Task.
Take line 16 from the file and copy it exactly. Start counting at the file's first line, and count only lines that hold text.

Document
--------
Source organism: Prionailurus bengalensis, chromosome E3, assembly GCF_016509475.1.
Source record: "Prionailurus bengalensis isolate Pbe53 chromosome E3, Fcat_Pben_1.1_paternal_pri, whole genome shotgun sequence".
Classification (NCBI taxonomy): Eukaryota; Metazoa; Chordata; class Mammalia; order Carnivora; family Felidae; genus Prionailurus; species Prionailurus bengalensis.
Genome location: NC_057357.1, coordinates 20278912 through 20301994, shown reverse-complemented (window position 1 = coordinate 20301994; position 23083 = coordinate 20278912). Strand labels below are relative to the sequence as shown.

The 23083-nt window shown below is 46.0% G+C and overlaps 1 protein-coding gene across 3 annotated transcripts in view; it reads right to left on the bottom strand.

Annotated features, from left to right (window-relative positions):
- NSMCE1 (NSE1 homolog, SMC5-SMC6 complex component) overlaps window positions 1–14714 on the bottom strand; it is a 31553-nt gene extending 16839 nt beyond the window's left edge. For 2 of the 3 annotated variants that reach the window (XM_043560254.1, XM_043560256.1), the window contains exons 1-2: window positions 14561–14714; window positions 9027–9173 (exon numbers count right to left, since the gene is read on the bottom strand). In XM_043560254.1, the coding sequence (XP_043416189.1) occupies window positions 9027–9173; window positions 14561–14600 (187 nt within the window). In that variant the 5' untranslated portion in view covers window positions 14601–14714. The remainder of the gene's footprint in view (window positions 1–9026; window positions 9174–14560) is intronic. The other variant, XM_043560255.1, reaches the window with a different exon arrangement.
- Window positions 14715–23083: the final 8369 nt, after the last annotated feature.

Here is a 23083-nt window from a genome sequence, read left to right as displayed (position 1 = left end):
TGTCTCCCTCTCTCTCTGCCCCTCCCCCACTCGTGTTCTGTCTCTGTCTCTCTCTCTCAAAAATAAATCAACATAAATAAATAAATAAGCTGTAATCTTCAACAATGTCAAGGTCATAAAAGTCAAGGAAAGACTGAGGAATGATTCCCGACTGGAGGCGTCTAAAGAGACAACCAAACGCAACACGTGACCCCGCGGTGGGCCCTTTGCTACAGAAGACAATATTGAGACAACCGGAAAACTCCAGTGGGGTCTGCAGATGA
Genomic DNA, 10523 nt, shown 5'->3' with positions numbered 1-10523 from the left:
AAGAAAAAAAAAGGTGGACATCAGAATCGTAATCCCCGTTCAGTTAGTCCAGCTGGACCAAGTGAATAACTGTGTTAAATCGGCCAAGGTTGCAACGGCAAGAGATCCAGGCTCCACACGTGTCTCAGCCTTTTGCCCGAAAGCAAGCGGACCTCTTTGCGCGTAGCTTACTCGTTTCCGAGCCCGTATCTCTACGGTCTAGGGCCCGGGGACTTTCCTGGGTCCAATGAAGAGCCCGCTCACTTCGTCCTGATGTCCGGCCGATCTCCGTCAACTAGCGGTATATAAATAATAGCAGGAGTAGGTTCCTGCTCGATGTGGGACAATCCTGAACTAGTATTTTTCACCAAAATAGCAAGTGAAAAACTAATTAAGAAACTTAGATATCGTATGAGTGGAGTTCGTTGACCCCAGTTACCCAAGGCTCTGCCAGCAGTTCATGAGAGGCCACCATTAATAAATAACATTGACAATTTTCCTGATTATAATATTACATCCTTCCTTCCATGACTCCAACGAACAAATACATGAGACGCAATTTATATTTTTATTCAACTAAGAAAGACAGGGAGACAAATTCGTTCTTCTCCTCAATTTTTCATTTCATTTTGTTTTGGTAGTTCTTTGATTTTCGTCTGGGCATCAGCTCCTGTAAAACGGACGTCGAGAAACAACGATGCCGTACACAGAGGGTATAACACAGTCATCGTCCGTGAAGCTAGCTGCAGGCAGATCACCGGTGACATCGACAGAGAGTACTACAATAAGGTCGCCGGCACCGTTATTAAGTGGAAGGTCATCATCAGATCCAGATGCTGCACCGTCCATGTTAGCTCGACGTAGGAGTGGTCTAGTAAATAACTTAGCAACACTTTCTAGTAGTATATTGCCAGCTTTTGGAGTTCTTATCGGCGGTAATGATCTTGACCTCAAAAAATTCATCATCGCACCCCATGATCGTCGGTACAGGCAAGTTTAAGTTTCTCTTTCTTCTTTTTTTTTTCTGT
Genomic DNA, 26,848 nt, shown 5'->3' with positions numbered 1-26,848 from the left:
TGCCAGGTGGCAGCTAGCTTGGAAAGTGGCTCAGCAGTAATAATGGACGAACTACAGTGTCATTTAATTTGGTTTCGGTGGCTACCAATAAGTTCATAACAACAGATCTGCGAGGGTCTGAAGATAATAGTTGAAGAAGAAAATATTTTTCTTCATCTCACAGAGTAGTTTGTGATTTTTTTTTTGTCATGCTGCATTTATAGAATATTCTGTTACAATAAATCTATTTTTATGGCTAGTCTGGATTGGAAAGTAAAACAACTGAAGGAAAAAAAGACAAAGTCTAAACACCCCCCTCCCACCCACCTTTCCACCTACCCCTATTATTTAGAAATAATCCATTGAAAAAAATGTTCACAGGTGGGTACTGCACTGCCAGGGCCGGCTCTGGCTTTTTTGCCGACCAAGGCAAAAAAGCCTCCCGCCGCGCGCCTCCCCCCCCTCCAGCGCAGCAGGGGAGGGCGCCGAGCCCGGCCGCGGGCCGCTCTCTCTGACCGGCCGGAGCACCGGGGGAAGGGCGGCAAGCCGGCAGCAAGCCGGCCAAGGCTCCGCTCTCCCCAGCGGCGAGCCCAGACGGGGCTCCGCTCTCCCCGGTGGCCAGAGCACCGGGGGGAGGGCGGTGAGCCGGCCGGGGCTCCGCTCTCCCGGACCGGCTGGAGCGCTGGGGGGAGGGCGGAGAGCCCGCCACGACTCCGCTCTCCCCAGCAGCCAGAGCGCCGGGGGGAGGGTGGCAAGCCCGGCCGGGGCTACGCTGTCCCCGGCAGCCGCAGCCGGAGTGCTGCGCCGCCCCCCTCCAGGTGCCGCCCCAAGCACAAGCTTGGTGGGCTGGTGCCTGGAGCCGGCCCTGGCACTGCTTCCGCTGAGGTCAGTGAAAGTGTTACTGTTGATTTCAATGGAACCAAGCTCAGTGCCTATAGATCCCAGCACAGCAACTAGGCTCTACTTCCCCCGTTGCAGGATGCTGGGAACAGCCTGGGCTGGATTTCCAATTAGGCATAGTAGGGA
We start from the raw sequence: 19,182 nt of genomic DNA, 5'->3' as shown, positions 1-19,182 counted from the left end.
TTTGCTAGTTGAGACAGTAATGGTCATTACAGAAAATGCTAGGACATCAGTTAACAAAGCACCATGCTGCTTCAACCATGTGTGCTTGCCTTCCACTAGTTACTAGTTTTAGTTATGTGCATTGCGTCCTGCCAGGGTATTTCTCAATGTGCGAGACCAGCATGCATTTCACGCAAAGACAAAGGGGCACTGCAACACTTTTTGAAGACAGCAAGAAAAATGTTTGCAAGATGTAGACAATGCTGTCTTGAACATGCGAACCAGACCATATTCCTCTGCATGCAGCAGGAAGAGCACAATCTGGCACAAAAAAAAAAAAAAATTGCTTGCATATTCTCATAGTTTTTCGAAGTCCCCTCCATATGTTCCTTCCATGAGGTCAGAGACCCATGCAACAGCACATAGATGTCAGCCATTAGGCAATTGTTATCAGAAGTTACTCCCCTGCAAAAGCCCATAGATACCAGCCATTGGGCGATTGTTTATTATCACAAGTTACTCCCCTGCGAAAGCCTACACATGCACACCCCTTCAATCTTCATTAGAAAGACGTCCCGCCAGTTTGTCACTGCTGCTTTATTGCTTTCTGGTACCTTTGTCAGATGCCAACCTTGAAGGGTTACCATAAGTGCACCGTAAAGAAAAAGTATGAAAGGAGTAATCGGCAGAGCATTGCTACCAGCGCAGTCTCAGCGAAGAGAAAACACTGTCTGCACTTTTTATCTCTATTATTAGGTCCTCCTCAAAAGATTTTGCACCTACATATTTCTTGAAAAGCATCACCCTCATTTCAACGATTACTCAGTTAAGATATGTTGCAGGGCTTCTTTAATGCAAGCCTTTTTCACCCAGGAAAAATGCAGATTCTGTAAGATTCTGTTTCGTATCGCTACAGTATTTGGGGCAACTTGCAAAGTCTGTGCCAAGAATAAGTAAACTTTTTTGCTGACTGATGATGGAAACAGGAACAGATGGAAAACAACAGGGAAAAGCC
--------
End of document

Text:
TTTGCTAGTTGAGACAGTAATGGTCATTACAGAAAATGCTAGGACATCAGTTAACAAAGCACCATGCTGCTTCAACCATGTGTGCTTGCCTTCCACTAGTTACTAGTTTTAGTTATGTGCATTGCGTCCTGCCAGGGTATTTCTCAATGTGCGAGACCAGCATGCATTTCACGCAAAGACAAAGGGGCACTGCAACACTTTTTGAAGACAGCAAGAAAAATGTTTGCAAGATGTAGACAATGCTGTCTTGAACATGCGAACCAGACCATATTCCTCTGCATGCAGCAGGAAGAGCACAATCTGGCACAAAAAAAAAAAAAAATTGCTTGCATATTCTCATAGTTTTTCGAAGTCCCCTCCATATGTTCCTTCCATGAGGTCAGAGACCCATGCAACAGCACATAGATGTCAGCCATTAGGCAATTGTTATCAGAAGTTACTCCCCTGCAAAAGCCCATAGATACCAGCCATTGGGCGATTGTTTATTATCACAAGTTACTCCCCTGCGAAAGCCTACACATGCACACCCCTTCAATCTTCATTAGAAAGACGTCCCGCCAGTTTGTCACTGCTGCTTTATTGCTTTCTGGTACCTTTGTCAGATGCCAACCTTGAAGGGTTACCATAAGTGCACCGTAAAGAAAAAGTATGAAAGGAGTAATCGGCAGAGCATTGCTACCAGCGCAGTCTCAGCGAAGAGAAAACACTGTCTGCACTTTTTATCTCTATTATTAGGTCCTCCTCAAAAGATTTTGCACCTACATATTTCTTGAAAAGCATCACCCTCATTTCAACGATTACTCAGTTAAGATATGTTGCAGGGCTTCTTTAATGCAAGCCTTTTTCACCCAGGAAAAATGCAGATTCTGTAAGATTCTGTTTCGTATCGCTACAGTATTTGGGGCAACTTGCAAAGTCTGTGCCAAGAATAAGTAAACTTTTTTGCTGACTGATGATGGAAACAGGAACAGATGGAAAACAACAGGGAAAAGCC